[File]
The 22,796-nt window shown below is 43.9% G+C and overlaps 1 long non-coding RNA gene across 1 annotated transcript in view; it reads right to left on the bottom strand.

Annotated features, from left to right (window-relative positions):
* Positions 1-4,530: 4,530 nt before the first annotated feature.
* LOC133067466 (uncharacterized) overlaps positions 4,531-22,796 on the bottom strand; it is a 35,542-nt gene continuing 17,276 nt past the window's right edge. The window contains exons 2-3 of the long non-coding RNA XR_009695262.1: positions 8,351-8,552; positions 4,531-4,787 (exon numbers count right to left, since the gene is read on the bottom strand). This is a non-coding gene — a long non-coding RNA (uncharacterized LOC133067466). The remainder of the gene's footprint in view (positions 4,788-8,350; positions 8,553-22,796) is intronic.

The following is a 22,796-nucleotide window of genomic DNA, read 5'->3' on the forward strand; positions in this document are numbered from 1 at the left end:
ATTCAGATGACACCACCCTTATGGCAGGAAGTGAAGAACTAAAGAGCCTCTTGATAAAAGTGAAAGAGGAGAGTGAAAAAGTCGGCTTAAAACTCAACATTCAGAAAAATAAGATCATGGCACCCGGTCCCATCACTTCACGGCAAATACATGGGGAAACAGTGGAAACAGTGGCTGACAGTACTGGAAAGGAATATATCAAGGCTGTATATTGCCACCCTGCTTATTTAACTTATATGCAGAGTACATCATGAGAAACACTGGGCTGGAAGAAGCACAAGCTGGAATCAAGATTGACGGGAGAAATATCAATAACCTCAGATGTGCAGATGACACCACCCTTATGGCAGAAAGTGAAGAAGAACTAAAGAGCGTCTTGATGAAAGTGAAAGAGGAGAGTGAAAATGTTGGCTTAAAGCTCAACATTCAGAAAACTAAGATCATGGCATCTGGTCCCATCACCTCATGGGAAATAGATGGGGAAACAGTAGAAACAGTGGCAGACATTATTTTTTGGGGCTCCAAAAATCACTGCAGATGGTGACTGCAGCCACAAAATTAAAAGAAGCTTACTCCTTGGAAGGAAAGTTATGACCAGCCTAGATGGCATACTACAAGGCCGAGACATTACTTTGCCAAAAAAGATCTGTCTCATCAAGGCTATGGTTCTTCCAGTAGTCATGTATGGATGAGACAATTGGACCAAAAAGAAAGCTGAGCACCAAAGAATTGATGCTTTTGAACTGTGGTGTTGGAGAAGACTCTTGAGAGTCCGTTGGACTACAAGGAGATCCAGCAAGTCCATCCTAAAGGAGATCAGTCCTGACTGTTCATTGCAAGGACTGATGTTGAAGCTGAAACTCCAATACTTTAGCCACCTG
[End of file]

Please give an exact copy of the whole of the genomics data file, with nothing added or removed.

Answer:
The 22,796-nt window shown below is 43.9% G+C and overlaps 1 long non-coding RNA gene across 1 annotated transcript in view; it reads right to left on the bottom strand.

Annotated features, from left to right (window-relative positions):
* Positions 1-4,530: 4,530 nt before the first annotated feature.
* LOC133067466 (uncharacterized) overlaps positions 4,531-22,796 on the bottom strand; it is a 35,542-nt gene continuing 17,276 nt past the window's right edge. The window contains exons 2-3 of the long non-coding RNA XR_009695262.1: positions 8,351-8,552; positions 4,531-4,787 (exon numbers count right to left, since the gene is read on the bottom strand). This is a non-coding gene — a long non-coding RNA (uncharacterized LOC133067466). The remainder of the gene's footprint in view (positions 4,788-8,350; positions 8,553-22,796) is intronic.

The following is a 22,796-nucleotide window of genomic DNA, read 5'->3' on the forward strand; positions in this document are numbered from 1 at the left end:
ATTCAGATGACACCACCCTTATGGCAGGAAGTGAAGAACTAAAGAGCCTCTTGATAAAAGTGAAAGAGGAGAGTGAAAAAGTCGGCTTAAAACTCAACATTCAGAAAAATAAGATCATGGCACCCGGTCCCATCACTTCACGGCAAATACATGGGGAAACAGTGGAAACAGTGGCTGACAGTACTGGAAAGGAATATATCAAGGCTGTATATTGCCACCCTGCTTATTTAACTTATATGCAGAGTACATCATGAGAAACACTGGGCTGGAAGAAGCACAAGCTGGAATCAAGATTGACGGGAGAAATATCAATAACCTCAGATGTGCAGATGACACCACCCTTATGGCAGAAAGTGAAGAAGAACTAAAGAGCGTCTTGATGAAAGTGAAAGAGGAGAGTGAAAATGTTGGCTTAAAGCTCAACATTCAGAAAACTAAGATCATGGCATCTGGTCCCATCACCTCATGGGAAATAGATGGGGAAACAGTAGAAACAGTGGCAGACATTATTTTTTGGGGCTCCAAAAATCACTGCAGATGGTGACTGCAGCCACAAAATTAAAAGAAGCTTACTCCTTGGAAGGAAAGTTATGACCAGCCTAGATGGCATACTACAAGGCCGAGACATTACTTTGCCAAAAAAGATCTGTCTCATCAAGGCTATGGTTCTTCCAGTAGTCATGTATGGATGAGACAATTGGACCAAAAAGAAAGCTGAGCACCAAAGAATTGATGCTTTTGAACTGTGGTGTTGGAGAAGACTCTTGAGAGTCCGTTGGACTACAAGGAGATCCAGCAAGTCCATCCTAAAGGAGATCAGTCCTGACTGTTCATTGCAAGGACTGATGTTGAAGCTGAAACTCCAATACTTTAGCCACCTG